So Romero’s question and challenge is addressed to all of us, not only those who have the privilege of some sort of public megaphone for their voices. The Church is maintained in truth; and the whole Church has to be a community where truth is told about the abuses of power and the cries of the vulnerable. Once again, if we are serious about sentir con la Iglesia, we ask not only who we are speaking for but whose voice still needs to be heard, in the Church and in society at large. The questions here are as grave as they were thirty years ago. In Salvador itself, the methods of repression familiar in Romero’s day were still common until very recently. We can at least celebrate the fact that the present head of state there has not only apologized for government collusion in Romero’s murder but has also spoken boldly on behalf of those whose environment and livelihood are threatened by the rapacity of the mining companies, who are set on a new round of exploitation in Salvador and whose critics have been abducted and butchered just as so many were three decades back. The skies are not clear: our own Anglican bishop in Salvador was attacked ten days ago by unknown enemies; but the signs of hope are there, and the will to defend the poor and heal the wounds.

Read it all.

Posted in --El Salvador, Central America, Church History, Death / Burial / Funerals, Ministry of the Ordained, Roman Catholic

(New Statesman) Rowan Williams–Putin believes he is defending Orthodox Christianity from the godless West

But we might do worse than ask why non-Western cultures so fear being sucked into what they consider a moral vacuum. If all they see is a series of reactive demands for emancipation acted out against a backdrop of consumerism and obsession with material growth, the suspicion and hostility is a bit more intelligible. What do we in the shrinking “liberal” world think emancipation is for? Perhaps it is for the liberation of all individuals to collaborate in a positive social project, in a society of sustainable and fair distribution of goods. Perhaps it is for the construction of a social order in which our interdependence, national and international, is more fully acknowledged.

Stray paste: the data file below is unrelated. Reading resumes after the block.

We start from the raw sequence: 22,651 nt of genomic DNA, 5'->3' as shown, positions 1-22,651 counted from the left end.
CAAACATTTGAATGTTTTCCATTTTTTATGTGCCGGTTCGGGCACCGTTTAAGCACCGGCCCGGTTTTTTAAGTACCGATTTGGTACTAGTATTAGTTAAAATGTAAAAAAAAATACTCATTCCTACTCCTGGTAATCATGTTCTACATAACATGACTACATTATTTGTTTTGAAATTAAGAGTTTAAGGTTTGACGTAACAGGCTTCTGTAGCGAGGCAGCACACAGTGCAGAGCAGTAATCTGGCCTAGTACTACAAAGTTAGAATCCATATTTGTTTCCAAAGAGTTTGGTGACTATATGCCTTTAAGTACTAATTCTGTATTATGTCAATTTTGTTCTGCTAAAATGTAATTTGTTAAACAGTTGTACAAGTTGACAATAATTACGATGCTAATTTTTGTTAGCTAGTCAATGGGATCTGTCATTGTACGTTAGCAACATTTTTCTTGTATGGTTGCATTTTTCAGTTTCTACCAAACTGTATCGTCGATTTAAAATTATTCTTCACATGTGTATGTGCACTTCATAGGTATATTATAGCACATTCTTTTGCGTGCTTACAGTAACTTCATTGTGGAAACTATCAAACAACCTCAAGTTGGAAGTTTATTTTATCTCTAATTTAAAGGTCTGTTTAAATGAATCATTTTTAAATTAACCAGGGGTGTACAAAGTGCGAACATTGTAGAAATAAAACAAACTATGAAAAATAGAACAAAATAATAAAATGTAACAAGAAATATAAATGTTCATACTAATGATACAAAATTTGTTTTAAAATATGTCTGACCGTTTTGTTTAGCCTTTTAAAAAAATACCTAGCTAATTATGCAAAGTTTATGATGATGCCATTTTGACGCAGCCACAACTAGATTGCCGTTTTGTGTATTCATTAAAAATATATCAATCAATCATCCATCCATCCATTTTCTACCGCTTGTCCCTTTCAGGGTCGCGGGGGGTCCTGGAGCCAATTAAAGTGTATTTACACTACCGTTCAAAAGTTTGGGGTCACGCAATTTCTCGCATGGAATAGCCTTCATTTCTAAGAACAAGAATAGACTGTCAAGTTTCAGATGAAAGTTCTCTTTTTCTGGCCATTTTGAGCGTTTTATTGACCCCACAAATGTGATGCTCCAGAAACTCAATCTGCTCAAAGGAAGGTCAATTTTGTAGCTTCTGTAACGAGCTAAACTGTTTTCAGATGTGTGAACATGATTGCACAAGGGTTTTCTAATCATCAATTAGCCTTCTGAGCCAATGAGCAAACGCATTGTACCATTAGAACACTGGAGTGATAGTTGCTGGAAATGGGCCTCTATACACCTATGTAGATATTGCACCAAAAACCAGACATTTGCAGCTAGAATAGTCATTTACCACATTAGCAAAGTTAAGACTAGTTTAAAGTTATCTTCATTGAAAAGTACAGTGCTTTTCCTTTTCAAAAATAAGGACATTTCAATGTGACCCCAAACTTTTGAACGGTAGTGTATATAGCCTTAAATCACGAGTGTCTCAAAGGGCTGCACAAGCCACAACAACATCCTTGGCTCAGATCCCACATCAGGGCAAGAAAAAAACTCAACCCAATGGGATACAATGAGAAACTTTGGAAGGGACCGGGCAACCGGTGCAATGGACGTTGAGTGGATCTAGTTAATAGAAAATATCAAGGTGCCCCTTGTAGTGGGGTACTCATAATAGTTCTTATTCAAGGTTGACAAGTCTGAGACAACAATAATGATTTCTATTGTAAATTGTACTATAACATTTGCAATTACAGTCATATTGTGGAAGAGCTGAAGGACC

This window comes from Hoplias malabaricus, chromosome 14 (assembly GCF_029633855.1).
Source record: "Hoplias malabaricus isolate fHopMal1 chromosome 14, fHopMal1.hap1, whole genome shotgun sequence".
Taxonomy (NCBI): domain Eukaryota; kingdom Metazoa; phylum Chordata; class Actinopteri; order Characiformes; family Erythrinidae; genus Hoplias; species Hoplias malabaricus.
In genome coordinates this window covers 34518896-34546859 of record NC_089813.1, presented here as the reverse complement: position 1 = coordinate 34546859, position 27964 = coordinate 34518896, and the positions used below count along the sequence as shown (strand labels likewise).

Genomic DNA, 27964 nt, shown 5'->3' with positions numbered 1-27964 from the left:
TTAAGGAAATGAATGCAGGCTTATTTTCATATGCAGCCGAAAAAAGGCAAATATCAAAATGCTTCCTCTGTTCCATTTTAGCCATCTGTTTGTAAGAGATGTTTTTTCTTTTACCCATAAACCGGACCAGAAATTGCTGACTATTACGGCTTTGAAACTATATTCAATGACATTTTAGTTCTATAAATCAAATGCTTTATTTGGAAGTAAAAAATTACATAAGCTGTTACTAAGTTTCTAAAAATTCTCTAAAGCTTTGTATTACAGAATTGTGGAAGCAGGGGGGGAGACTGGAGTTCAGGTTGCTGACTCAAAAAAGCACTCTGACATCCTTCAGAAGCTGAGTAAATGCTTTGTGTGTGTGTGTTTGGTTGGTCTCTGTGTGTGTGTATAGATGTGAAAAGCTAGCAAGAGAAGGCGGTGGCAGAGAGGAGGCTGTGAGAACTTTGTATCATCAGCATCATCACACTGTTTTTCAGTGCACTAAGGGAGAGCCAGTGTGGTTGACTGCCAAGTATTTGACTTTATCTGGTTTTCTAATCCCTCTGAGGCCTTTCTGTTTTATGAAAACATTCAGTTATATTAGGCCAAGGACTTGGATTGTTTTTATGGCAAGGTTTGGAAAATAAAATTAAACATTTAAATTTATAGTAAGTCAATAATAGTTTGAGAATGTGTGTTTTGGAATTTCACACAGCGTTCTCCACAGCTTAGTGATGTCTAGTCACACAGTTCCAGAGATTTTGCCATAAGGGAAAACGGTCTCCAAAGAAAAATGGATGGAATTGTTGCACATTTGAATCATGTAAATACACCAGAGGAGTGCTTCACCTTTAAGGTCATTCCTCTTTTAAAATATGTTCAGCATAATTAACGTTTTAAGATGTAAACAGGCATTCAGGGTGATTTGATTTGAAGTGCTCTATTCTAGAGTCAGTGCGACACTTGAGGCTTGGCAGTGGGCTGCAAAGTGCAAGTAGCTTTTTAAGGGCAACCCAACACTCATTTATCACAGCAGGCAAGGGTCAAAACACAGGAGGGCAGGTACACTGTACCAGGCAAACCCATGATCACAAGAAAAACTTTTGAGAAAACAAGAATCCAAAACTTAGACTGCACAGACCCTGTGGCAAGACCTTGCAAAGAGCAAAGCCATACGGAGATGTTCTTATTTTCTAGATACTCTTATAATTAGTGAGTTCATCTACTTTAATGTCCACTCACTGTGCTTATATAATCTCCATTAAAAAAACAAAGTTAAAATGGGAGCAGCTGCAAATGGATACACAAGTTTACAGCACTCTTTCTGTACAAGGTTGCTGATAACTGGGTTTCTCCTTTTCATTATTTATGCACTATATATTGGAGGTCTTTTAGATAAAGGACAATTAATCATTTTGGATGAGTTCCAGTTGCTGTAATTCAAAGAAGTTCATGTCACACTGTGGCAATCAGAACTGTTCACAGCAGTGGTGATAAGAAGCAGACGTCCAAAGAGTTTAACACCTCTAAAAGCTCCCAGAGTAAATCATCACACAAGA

Solidarity with Ukraine involves sanctions that will cost us as well as Russians – decisions that will affect our reliance on oil and gas and open our doors to more refugees. If we are willing to accept these consequences for the sake of a positive vision of interdependence and justice, we shall have a more compelling narrative to oppose the dramatic, even apocalyptic, myths arising elsewhere in the world.

Unwelcome neighbours, after all, tend not simply to disappear; in which case, we must work out how we live respectfully with them. One thing that might be said in response to Patriarch Kirill is that neighbours have to be loved, not terrorised into resentful silence – a matter on which the God first acknowledged in Kyiv in 988 had a good deal to say.

Read it all.

Posted in --Rowan Williams, Church History, History, Military / Armed Forces, Orthodox Church, Religion & Culture, Russia, Ukraine

(CT) Sexual Harassment Went Unchecked at Christianity Today

For more than a dozen years, Christianity Today failed to hold two ministry leaders accountable for sexual harassment at its Carol Stream, Illinois, office.

A number of women reported demeaning, inappropriate, and offensive behavior by former editor in chief Mark Galli and former advertising director Olatokunbo Olawoye. But their behavior was not checked and the men were not disciplined, according to an external assessment of the ministry’s culture released Tuesday.

The report identified a pair of problems at the flagship magazine of American evangelicalism: a poor process for “reporting, investigating, and resolving harassment allegations” and a culture of unconscious sexism that can be “inhospitable to women.” CT has made the assessment public.

Read it all.

Posted in Ethics / Moral Theology, Evangelicals, Pastoral Theology, Religion & Culture, Sexuality

(PRC) Religious dimensions of the conflict between Russian and Ukraine

News coverage of the Russian invasion of Ukraine has touched on religious dimensions of the longstanding conflict between the two countries. Russia and Ukraine are home to some of the world’s largest Orthodox Christian populations, but the Orthodox Church of Ukraine gained independence from the Russian Orthodox Church in 2019 amidst the ongoing political turmoil. Now, the patriarch of the Russian Orthodox Church has sought to justify the invasion, although other Russian Orthodox clergy have expressed opposition to the war.